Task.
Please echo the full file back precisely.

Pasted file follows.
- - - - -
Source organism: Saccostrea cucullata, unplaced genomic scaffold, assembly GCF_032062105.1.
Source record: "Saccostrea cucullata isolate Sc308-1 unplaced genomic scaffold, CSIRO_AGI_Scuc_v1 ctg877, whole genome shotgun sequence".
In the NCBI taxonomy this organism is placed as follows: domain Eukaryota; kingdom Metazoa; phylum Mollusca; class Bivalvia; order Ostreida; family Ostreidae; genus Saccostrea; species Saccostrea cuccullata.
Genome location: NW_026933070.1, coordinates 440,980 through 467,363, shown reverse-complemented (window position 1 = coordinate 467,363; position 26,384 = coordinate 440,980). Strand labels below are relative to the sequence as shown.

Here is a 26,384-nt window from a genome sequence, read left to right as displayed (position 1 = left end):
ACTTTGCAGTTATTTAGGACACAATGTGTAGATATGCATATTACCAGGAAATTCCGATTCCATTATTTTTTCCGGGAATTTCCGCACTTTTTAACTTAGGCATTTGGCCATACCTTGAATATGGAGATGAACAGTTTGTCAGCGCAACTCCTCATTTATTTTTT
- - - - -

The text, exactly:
Source organism: Saccostrea cucullata, unplaced genomic scaffold, assembly GCF_032062105.1.
Source record: "Saccostrea cucullata isolate Sc308-1 unplaced genomic scaffold, CSIRO_AGI_Scuc_v1 ctg877, whole genome shotgun sequence".
In the NCBI taxonomy this organism is placed as follows: domain Eukaryota; kingdom Metazoa; phylum Mollusca; class Bivalvia; order Ostreida; family Ostreidae; genus Saccostrea; species Saccostrea cuccullata.
Genome location: NW_026933070.1, coordinates 440,980 through 467,363, shown reverse-complemented (window position 1 = coordinate 467,363; position 26,384 = coordinate 440,980). Strand labels below are relative to the sequence as shown.

Here is a 26,384-nt window from a genome sequence, read left to right as displayed (position 1 = left end):
ACTTTGCAGTTATTTAGGACACAATGTGTAGATATGCATATTACCAGGAAATTCCGATTCCATTATTTTTTCCGGGAATTTCCGCACTTTTTAACTTAGGCATTTGGCCATACCTTGAATATGGAGATGAACAGTTTGTCAGCGCAACTCCTCATTTATTTTTT